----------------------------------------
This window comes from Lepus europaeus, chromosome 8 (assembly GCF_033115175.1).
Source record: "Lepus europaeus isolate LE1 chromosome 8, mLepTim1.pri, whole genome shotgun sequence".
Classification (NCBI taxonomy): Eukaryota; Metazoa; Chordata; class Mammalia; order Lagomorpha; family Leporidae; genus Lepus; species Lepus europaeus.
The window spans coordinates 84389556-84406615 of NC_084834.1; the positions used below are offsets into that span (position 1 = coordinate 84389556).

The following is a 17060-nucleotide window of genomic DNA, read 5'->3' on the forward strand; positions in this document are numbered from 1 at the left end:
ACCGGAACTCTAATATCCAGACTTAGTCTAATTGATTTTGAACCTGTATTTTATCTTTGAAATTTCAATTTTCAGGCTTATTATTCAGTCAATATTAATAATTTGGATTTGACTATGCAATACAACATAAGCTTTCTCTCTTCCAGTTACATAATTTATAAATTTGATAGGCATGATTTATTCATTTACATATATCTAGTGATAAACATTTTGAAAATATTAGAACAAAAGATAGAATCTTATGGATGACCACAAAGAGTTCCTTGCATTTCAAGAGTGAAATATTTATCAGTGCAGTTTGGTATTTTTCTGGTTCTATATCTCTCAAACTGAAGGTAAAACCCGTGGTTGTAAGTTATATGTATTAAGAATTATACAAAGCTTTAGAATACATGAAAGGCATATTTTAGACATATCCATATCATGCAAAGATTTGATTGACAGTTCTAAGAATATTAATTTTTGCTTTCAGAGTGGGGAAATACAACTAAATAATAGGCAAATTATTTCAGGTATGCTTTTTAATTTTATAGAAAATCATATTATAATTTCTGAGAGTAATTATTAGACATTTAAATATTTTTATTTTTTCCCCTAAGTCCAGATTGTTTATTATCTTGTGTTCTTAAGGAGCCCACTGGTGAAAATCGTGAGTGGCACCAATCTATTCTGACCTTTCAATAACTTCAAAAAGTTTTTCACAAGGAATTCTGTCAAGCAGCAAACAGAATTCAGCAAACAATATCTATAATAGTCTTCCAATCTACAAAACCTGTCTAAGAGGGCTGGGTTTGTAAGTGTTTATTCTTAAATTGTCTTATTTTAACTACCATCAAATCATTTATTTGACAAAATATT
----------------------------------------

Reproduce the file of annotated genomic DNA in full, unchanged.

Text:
This window comes from Lepus europaeus, chromosome 8 (assembly GCF_033115175.1).
Source record: "Lepus europaeus isolate LE1 chromosome 8, mLepTim1.pri, whole genome shotgun sequence".
Classification (NCBI taxonomy): Eukaryota; Metazoa; Chordata; class Mammalia; order Lagomorpha; family Leporidae; genus Lepus; species Lepus europaeus.
The window spans coordinates 84389556-84406615 of NC_084834.1; the positions used below are offsets into that span (position 1 = coordinate 84389556).

The following is a 17060-nucleotide window of genomic DNA, read 5'->3' on the forward strand; positions in this document are numbered from 1 at the left end:
ACCGGAACTCTAATATCCAGACTTAGTCTAATTGATTTTGAACCTGTATTTTATCTTTGAAATTTCAATTTTCAGGCTTATTATTCAGTCAATATTAATAATTTGGATTTGACTATGCAATACAACATAAGCTTTCTCTCTTCCAGTTACATAATTTATAAATTTGATAGGCATGATTTATTCATTTACATATATCTAGTGATAAACATTTTGAAAATATTAGAACAAAAGATAGAATCTTATGGATGACCACAAAGAGTTCCTTGCATTTCAAGAGTGAAATATTTATCAGTGCAGTTTGGTATTTTTCTGGTTCTATATCTCTCAAACTGAAGGTAAAACCCGTGGTTGTAAGTTATATGTATTAAGAATTATACAAAGCTTTAGAATACATGAAAGGCATATTTTAGACATATCCATATCATGCAAAGATTTGATTGACAGTTCTAAGAATATTAATTTTTGCTTTCAGAGTGGGGAAATACAACTAAATAATAGGCAAATTATTTCAGGTATGCTTTTTAATTTTATAGAAAATCATATTATAATTTCTGAGAGTAATTATTAGACATTTAAATATTTTTATTTTTTCCCCTAAGTCCAGATTGTTTATTATCTTGTGTTCTTAAGGAGCCCACTGGTGAAAATCGTGAGTGGCACCAATCTATTCTGACCTTTCAATAACTTCAAAAAGTTTTTCACAAGGAATTCTGTCAAGCAGCAAACAGAATTCAGCAAACAATATCTATAATAGTCTTCCAATCTACAAAACCTGTCTAAGAGGGCTGGGTTTGTAAGTGTTTATTCTTAAATTGTCTTATTTTAACTACCATCAAATCATTTATTTGACAAAATATT